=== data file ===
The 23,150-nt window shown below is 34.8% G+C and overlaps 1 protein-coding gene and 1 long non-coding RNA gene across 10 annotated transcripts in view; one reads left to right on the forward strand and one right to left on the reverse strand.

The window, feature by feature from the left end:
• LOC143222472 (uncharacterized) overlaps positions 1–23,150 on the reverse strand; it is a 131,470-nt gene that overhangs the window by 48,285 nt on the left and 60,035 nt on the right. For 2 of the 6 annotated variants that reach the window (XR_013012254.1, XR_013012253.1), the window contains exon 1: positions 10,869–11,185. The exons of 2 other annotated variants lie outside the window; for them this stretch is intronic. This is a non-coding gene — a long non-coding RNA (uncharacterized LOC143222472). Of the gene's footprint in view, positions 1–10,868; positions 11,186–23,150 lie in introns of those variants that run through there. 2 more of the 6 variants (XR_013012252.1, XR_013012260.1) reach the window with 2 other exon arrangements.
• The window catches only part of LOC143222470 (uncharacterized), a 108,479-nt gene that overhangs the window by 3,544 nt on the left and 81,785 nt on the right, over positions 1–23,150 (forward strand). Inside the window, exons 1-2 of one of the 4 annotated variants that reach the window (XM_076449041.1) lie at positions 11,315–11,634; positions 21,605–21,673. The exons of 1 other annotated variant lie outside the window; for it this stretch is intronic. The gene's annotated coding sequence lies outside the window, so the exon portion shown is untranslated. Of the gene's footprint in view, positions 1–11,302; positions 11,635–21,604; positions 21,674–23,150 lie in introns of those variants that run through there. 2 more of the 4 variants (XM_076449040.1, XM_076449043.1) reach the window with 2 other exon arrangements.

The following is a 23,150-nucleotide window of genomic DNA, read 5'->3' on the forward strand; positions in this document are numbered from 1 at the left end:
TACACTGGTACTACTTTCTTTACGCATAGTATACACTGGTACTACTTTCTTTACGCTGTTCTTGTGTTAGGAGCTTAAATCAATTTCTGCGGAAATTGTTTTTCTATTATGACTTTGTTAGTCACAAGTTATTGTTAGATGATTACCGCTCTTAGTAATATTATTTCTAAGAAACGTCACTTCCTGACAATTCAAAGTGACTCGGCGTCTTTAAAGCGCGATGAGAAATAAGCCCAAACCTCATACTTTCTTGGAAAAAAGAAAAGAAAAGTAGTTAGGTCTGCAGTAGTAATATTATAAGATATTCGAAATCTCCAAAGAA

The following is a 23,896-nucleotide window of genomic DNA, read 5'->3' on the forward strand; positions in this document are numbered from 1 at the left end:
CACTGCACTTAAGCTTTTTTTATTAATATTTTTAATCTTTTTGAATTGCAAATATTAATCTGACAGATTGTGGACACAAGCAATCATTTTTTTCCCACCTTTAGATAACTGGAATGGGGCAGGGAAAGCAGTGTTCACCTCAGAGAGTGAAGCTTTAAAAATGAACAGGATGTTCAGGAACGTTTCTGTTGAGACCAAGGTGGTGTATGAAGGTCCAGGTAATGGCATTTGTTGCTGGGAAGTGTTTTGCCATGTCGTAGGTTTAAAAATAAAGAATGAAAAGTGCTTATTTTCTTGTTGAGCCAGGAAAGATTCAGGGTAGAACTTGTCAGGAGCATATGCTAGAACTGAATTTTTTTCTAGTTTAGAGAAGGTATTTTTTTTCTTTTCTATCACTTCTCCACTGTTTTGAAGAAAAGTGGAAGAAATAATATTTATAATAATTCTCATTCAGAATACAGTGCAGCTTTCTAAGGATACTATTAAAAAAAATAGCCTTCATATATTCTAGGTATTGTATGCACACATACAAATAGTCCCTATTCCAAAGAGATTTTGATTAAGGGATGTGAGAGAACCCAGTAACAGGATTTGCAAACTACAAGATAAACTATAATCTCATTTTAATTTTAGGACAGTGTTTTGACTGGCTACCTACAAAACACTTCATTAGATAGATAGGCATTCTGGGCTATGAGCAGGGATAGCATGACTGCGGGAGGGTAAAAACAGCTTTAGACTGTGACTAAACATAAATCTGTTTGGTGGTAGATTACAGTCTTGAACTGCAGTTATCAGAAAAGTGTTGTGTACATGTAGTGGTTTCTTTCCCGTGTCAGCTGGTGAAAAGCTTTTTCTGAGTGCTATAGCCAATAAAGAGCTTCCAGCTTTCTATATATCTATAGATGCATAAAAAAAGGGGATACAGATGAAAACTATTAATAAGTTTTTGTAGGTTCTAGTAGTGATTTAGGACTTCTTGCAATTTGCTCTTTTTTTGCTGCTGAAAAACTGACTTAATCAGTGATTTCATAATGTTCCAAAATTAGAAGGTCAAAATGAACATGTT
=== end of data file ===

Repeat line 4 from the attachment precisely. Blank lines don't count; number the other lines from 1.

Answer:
• The window catches only part of LOC143222470 (uncharacterized), a 108,479-nt gene that overhangs the window by 3,544 nt on the left and 81,785 nt on the right, over positions 1–23,150 (forward strand). Inside the window, exons 1-2 of one of the 4 annotated variants that reach the window (XM_076449041.1) lie at positions 11,315–11,634; positions 21,605–21,673. The exons of 1 other annotated variant lie outside the window; for it this stretch is intronic. The gene's annotated coding sequence lies outside the window, so the exon portion shown is untranslated. Of the gene's footprint in view, positions 1–11,302; positions 11,635–21,604; positions 21,674–23,150 lie in introns of those variants that run through there. 2 more of the 4 variants (XM_076449040.1, XM_076449043.1) reach the window with 2 other exon arrangements.